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In The News

250 Million Cases, Nicaraguan “Pantomime,” Amy's Dress

250 Million Cases, Nicaraguan “Pantomime,” Amy's Dress

Cop26 Climate Summit Glasgow protests

Anne-Sophie Goninet, Jane Herbelin and Bertrand Hauger

👋 Manahoana!*

Welcome to Monday, where global coronavirus cases hit 250 million, Nicaragua's President Daniel Ortega heads toward a fourth term and Amy Winehouse's little minidress is a big auction hit. We also look at the ups and downs of Singapore's Zero-COVID strategy.

[*Malagasy - Madagascar]


This is our daily newsletter Worldcrunch Today, a rapid tour of the news of the day from the world's best journalism sources, regardless of language or geography.

It's easy (and free!) to sign up to receive it each day in your inbox: 👉 Sign up here


Nicaragua's Ortega set to win re-election: Nicaraguan President Daniel Ortega has a strong lead with half the vote counted from Sunday's election in which he's seeking a fourth term. The U.S. has called the vote a "pantomime," following the jailing of his top rivals and the country's opposition had urged voters to boycott.

• Iraqi prime minister targeted in assassination attempt: Iraqi Prime Minister Mustafa al-Kadhimi escaped unhurt in an assassination attempt after an explosive-laden drone targeted his home in Baghdad's high-security Green Zone on Saturday. The attack follows weeks of tensions between the country's government and Iran-backed militias.

• COVID update: The U.S. lifts restrictions on travel from a long list of countries including Mexico, Canada, and most of Europe, opening the door to international fully-vaccinated visitors. Meanwhile, Germany's coronavirus infection rate has risen to its highest since the pandemic began, leading to warnings that doctors will need to postpone scheduled operations in the coming weeks. Indeed, despite many countries resuming trade and tourism, global COVID-19 cases have now surpassed 250 million, with the virus still infecting 50 million people every 90 days across the globe.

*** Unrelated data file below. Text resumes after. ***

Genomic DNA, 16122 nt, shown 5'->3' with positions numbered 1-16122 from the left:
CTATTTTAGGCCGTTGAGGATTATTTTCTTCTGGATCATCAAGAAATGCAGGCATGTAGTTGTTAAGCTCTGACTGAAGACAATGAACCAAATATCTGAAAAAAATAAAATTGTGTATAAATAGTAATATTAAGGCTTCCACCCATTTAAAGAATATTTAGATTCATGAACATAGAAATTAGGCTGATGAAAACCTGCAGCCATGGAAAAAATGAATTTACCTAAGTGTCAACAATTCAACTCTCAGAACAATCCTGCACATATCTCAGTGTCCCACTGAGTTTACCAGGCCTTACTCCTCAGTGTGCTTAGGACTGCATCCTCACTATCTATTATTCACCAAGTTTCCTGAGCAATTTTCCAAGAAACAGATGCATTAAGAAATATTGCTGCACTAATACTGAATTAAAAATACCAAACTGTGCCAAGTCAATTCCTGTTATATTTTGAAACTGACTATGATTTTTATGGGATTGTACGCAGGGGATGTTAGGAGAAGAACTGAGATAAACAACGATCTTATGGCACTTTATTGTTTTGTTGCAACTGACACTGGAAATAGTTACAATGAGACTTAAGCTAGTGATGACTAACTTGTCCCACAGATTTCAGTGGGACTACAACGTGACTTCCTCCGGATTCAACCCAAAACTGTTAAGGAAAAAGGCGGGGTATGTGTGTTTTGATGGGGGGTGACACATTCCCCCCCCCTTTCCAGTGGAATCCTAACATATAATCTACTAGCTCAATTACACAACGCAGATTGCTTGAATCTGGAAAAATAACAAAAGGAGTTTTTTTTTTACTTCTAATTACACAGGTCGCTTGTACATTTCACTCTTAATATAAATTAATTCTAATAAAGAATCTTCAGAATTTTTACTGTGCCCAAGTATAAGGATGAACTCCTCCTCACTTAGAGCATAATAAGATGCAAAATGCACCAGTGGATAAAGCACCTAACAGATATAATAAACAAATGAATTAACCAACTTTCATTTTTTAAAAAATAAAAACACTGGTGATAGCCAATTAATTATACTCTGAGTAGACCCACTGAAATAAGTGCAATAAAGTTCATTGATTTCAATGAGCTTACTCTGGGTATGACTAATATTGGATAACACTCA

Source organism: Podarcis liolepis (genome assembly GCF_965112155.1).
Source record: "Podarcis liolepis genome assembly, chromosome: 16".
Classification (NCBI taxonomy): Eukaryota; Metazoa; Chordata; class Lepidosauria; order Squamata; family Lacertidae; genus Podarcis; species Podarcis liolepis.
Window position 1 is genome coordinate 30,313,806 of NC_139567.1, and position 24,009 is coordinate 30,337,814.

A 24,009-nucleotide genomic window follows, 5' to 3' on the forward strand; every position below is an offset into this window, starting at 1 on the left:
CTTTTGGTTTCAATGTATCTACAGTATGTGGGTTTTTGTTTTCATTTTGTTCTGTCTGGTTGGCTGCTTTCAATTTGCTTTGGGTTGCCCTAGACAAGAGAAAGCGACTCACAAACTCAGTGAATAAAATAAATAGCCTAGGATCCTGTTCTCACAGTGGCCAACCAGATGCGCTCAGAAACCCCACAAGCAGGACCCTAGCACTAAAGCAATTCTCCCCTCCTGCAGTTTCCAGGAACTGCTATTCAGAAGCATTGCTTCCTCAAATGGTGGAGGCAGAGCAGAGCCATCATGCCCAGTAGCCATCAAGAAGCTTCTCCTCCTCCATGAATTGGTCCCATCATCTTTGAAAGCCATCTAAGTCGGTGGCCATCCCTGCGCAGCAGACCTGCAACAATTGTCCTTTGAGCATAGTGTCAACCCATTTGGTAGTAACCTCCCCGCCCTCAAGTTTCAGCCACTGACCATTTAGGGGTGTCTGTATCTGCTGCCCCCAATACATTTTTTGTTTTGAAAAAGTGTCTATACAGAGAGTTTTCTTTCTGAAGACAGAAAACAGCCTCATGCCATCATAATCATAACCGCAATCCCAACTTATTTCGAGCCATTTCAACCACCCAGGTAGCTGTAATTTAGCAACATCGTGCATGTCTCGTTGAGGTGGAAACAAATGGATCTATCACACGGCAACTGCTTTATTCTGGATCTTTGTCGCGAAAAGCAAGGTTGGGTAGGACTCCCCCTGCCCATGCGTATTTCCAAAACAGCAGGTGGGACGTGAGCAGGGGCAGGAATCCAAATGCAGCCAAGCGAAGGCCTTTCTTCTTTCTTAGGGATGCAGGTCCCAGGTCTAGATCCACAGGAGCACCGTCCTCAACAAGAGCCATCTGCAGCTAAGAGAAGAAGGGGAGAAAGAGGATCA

• Poland confirms abortion is legal to save woman's life: Polish Health Ministry has issued instructions to doctors to confirm abortion is allowed when a woman's health or life is in danger, amid confusion over the country's new restrictive abortion law. The move follows nationwide protests over the death of a 30-year-old woman who died after doctors held off terminating her pregnancy despite the fact that her foetus lacked amniotic fluid to survive.

• China's Communist Party Sixth plenum opens: A historic meeting of China's top Communist Party officials, also known as the sixth plenum, has opened in Beijing. The four-day closed-door meeting is expected to produce a resolution on the history of the party, which according to analysts will shape domestic politics and society for decades to come, reinforcing the power of President Xi Jinping.

• Travis Scott sued for $1m over "predictable" Astroworld tragedy: A concertgoer who was injured during the Astroworld festival is suing rapper and festival organizer, Travis Scott, in the wake of the stampede that left eight people dead and dozens injured in Houston this weekend.

• Amy Winehouse mini dress smashes auction estimates: The dress worn by late singer Amy Winehouse for her final performance in Belgrade in her 2011 Summer Festival Tour, was sold for $243,200 (16 times its original estimate) at an auction of items from her estate. The proceeds will go to the foundation her parents set up to help young people suffering from addiction issues.


Chinese daily 工人日報 (Gōngrén Rìbào, Workers' Daily) dedicates its front page to Chinese astronaut Wang Yaping who made history when she became the country's first woman to conduct a spacewalk.


COVID-19 lessons from Singapore, facing its first crisis so late in the pandemic

Its Zero-COVID strategy has mostly worked, and vaccinations are going well. Now a breakout spread is raising multiple questions for the Asian nation and global financial hub.